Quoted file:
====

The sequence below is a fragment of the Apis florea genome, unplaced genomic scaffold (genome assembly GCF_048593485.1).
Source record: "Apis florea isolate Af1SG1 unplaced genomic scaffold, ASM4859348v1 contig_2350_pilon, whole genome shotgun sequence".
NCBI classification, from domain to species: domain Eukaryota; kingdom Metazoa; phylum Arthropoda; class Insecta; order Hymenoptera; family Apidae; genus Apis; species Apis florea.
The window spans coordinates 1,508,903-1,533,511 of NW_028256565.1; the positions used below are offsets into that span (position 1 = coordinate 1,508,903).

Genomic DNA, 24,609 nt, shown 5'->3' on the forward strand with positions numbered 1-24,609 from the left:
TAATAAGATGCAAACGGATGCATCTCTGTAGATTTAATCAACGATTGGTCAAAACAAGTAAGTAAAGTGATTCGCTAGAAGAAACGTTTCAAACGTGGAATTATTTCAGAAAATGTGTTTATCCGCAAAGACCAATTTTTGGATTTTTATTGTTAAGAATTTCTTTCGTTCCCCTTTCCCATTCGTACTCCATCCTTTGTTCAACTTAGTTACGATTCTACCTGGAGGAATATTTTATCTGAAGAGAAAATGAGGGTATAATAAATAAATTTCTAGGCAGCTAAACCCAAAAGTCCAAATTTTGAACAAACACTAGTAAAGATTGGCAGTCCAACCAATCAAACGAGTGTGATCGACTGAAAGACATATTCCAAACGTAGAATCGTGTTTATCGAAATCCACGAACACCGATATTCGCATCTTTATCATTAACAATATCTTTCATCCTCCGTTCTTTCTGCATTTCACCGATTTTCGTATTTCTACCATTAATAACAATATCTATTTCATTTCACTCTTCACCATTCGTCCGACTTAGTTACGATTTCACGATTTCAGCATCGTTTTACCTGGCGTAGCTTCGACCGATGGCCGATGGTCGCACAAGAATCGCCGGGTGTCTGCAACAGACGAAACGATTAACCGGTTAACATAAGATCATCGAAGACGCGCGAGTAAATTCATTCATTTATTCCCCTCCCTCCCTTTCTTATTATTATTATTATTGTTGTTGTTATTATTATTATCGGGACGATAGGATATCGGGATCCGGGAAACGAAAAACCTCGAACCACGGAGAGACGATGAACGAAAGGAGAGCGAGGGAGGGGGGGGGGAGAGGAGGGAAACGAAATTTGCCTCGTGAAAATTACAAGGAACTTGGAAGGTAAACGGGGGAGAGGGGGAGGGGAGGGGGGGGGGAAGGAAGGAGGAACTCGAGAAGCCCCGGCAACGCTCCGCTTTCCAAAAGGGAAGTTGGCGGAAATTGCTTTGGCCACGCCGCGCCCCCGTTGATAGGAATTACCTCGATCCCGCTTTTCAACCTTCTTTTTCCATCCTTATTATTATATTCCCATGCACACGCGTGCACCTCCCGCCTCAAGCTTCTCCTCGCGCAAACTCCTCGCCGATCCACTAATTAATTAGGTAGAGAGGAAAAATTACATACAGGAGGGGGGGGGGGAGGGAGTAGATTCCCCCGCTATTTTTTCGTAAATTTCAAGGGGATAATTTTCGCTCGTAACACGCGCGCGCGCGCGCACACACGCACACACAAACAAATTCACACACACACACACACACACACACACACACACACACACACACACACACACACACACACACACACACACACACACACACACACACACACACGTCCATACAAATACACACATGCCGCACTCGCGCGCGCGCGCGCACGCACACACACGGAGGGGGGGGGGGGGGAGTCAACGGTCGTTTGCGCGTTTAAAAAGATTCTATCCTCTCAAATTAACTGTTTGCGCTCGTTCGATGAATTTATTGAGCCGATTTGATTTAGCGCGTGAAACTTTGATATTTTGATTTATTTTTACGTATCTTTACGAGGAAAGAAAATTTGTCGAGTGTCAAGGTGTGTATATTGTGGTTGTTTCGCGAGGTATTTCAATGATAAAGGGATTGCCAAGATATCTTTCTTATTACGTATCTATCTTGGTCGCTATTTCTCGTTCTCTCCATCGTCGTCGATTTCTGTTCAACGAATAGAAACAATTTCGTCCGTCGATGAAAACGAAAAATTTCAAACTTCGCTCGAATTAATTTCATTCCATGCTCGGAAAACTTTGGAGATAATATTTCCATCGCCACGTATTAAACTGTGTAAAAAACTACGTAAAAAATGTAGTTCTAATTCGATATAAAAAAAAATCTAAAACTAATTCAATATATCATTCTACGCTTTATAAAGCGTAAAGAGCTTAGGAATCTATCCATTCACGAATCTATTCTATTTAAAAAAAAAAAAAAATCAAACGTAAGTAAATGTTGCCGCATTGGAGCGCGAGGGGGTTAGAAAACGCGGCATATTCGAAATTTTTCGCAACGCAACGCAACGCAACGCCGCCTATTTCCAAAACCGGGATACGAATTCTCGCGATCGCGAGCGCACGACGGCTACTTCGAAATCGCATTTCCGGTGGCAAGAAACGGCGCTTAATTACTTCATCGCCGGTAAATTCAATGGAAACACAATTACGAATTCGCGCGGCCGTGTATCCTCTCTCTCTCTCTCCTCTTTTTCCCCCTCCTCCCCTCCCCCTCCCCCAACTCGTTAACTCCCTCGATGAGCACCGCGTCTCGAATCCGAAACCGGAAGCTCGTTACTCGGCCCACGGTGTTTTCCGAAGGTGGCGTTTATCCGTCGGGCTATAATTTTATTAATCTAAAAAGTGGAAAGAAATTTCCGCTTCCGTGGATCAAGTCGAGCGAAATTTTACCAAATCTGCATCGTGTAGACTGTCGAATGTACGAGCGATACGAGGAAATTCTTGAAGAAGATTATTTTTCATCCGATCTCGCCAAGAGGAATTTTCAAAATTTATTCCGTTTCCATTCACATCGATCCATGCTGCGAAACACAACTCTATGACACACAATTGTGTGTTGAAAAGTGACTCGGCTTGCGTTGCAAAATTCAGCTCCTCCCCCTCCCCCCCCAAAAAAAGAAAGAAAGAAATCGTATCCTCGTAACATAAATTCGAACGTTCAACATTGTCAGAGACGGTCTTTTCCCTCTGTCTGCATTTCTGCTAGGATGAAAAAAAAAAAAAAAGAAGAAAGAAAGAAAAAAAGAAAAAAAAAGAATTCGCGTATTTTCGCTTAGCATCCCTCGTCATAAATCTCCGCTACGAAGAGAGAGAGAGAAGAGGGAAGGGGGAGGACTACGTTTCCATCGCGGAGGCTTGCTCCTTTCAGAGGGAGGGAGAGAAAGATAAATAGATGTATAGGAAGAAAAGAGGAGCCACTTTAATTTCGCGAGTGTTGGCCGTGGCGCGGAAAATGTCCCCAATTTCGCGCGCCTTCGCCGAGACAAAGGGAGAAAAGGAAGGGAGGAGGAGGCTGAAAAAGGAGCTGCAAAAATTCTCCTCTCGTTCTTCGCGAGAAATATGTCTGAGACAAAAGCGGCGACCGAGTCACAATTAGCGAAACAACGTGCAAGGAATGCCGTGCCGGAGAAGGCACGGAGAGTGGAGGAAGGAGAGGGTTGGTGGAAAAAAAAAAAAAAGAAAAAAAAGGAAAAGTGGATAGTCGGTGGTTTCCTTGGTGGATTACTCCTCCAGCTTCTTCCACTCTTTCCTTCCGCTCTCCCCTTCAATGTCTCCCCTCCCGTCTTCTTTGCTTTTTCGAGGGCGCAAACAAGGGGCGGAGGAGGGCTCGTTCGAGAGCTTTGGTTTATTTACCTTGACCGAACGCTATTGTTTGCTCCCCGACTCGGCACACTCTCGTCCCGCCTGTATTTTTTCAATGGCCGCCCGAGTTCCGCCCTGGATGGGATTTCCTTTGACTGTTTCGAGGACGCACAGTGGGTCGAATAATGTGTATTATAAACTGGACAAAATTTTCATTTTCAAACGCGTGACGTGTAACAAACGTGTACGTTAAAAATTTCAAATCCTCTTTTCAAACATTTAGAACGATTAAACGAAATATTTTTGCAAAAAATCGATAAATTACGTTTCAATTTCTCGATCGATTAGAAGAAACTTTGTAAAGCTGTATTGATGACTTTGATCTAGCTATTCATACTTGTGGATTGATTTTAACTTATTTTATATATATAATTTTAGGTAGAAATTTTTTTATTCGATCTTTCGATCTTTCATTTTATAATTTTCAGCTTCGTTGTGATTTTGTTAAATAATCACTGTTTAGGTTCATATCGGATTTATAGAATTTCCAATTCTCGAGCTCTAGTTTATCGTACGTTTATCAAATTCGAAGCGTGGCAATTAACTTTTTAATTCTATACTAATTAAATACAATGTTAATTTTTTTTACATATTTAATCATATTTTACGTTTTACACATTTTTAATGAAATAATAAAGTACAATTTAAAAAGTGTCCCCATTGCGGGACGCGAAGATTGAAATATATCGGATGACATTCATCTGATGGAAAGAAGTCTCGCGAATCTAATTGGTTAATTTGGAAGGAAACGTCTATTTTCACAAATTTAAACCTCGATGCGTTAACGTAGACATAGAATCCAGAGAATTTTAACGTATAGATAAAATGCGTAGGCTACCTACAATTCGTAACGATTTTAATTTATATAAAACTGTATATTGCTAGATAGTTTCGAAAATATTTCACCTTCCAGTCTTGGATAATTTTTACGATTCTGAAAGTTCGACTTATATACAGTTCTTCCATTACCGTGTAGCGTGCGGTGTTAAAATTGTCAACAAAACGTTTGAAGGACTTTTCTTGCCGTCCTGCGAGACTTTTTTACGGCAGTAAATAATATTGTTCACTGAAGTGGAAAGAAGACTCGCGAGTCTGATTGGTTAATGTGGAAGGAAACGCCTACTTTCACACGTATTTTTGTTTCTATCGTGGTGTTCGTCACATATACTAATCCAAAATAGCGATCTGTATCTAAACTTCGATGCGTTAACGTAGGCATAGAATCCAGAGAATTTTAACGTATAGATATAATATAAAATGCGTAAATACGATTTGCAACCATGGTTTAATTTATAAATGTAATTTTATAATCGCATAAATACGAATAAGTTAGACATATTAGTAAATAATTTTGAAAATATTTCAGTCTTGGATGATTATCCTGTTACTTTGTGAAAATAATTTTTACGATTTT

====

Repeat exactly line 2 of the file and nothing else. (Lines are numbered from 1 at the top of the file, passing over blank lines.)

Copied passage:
Source record: "Apis florea isolate Af1SG1 unplaced genomic scaffold, ASM4859348v1 contig_2350_pilon, whole genome shotgun sequence".